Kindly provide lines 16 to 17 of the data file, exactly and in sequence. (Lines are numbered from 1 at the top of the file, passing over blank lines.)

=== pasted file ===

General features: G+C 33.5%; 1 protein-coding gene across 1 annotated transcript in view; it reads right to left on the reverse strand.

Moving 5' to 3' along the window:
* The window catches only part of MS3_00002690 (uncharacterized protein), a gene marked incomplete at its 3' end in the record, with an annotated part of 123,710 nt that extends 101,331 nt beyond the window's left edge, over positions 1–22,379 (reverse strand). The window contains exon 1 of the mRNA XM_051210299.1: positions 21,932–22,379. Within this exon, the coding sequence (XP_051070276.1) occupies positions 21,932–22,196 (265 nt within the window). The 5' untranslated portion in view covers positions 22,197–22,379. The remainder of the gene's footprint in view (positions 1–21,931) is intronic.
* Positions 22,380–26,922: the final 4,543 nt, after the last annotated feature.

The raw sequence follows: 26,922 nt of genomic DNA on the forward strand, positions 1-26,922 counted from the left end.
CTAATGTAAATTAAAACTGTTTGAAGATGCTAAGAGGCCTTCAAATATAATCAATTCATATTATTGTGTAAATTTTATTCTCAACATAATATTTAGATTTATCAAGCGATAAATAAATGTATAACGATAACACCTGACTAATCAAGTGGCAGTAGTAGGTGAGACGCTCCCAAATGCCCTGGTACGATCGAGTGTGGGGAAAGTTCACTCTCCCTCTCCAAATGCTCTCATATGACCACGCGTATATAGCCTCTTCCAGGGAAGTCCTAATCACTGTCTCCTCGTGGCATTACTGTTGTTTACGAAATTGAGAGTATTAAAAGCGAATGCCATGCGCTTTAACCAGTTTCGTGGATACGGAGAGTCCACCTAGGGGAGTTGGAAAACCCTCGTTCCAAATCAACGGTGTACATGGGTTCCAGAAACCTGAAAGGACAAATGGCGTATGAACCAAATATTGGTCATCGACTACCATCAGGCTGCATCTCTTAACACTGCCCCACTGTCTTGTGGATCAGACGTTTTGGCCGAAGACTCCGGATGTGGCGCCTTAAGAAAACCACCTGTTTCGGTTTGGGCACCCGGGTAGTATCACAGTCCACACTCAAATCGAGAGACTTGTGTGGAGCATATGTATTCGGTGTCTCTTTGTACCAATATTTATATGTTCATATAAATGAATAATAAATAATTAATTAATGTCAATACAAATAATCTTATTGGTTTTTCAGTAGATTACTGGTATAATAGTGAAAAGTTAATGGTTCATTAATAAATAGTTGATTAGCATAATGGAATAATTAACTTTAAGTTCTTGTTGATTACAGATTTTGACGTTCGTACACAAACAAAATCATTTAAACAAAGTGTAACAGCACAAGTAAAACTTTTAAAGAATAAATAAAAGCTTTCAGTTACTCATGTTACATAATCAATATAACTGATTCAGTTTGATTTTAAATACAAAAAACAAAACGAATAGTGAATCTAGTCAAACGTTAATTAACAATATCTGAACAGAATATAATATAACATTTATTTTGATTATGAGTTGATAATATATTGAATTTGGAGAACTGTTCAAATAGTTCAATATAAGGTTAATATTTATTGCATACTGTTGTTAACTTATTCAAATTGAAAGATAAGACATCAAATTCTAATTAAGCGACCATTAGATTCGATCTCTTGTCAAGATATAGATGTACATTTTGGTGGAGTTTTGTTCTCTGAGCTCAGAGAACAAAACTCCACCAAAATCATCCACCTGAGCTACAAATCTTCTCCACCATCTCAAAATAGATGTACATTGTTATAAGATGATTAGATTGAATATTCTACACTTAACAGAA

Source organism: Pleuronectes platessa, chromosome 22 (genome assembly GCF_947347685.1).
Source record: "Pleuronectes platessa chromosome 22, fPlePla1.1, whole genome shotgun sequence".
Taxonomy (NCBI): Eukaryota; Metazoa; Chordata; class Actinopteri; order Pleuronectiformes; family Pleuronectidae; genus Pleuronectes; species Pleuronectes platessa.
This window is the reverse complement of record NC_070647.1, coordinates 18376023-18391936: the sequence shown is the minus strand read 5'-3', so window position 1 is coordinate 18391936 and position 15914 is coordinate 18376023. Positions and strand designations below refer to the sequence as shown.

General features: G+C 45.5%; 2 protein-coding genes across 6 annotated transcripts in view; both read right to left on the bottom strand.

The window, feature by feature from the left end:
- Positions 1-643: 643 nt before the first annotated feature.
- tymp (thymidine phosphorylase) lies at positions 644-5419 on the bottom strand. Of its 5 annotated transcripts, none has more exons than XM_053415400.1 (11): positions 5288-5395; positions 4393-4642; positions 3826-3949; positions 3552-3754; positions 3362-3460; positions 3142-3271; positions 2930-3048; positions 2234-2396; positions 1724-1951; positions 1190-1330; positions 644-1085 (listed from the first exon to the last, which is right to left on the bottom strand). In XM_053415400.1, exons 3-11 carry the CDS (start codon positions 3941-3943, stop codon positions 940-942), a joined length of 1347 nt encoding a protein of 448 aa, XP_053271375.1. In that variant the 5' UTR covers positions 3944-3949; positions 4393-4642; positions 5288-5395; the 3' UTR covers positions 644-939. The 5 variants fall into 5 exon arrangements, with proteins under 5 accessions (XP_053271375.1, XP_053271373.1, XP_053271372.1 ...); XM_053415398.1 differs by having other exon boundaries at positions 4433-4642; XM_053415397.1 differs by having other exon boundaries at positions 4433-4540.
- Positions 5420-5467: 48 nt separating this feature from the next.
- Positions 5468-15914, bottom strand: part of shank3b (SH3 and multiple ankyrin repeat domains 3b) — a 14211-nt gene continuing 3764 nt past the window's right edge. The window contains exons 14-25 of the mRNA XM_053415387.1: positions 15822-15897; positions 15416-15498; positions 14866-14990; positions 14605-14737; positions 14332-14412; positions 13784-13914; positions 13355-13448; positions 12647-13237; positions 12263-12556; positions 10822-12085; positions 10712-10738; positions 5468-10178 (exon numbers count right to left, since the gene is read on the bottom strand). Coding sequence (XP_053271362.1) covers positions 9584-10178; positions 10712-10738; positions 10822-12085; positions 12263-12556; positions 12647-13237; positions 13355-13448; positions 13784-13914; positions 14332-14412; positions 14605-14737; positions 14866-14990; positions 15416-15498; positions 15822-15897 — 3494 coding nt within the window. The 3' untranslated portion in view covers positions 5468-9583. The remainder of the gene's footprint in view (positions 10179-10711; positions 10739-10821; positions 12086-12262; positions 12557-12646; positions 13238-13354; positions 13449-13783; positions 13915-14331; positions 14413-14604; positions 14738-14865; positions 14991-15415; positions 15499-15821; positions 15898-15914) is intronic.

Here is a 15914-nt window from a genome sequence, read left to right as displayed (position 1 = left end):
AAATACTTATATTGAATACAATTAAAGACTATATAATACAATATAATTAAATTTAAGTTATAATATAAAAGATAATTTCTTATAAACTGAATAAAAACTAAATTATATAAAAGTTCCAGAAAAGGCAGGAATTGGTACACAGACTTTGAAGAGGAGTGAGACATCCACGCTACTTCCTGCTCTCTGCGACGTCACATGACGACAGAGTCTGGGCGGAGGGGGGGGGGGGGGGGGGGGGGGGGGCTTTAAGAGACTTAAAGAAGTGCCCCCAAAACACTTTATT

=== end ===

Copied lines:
- Positions 5468-15914, bottom strand: part of shank3b (SH3 and multiple ankyrin repeat domains 3b) — a 14211-nt gene continuing 3764 nt past the window's right edge. The window contains exons 14-25 of the mRNA XM_053415387.1: positions 15822-15897; positions 15416-15498; positions 14866-14990; positions 14605-14737; positions 14332-14412; positions 13784-13914; positions 13355-13448; positions 12647-13237; positions 12263-12556; positions 10822-12085; positions 10712-10738; positions 5468-10178 (exon numbers count right to left, since the gene is read on the bottom strand). Coding sequence (XP_053271362.1) covers positions 9584-10178; positions 10712-10738; positions 10822-12085; positions 12263-12556; positions 12647-13237; positions 13355-13448; positions 13784-13914; positions 14332-14412; positions 14605-14737; positions 14866-14990; positions 15416-15498; positions 15822-15897 — 3494 coding nt within the window. The 3' untranslated portion in view covers positions 5468-9583. The remainder of the gene's footprint in view (positions 10179-10711; positions 10739-10821; positions 12086-12262; positions 12557-12646; positions 13238-13354; positions 13449-13783; positions 13915-14331; positions 14413-14604; positions 14738-14865; positions 14991-15415; positions 15499-15821; positions 15898-15914) is intronic.

Here is a 15914-nt window from a genome sequence, read left to right as displayed (position 1 = left end):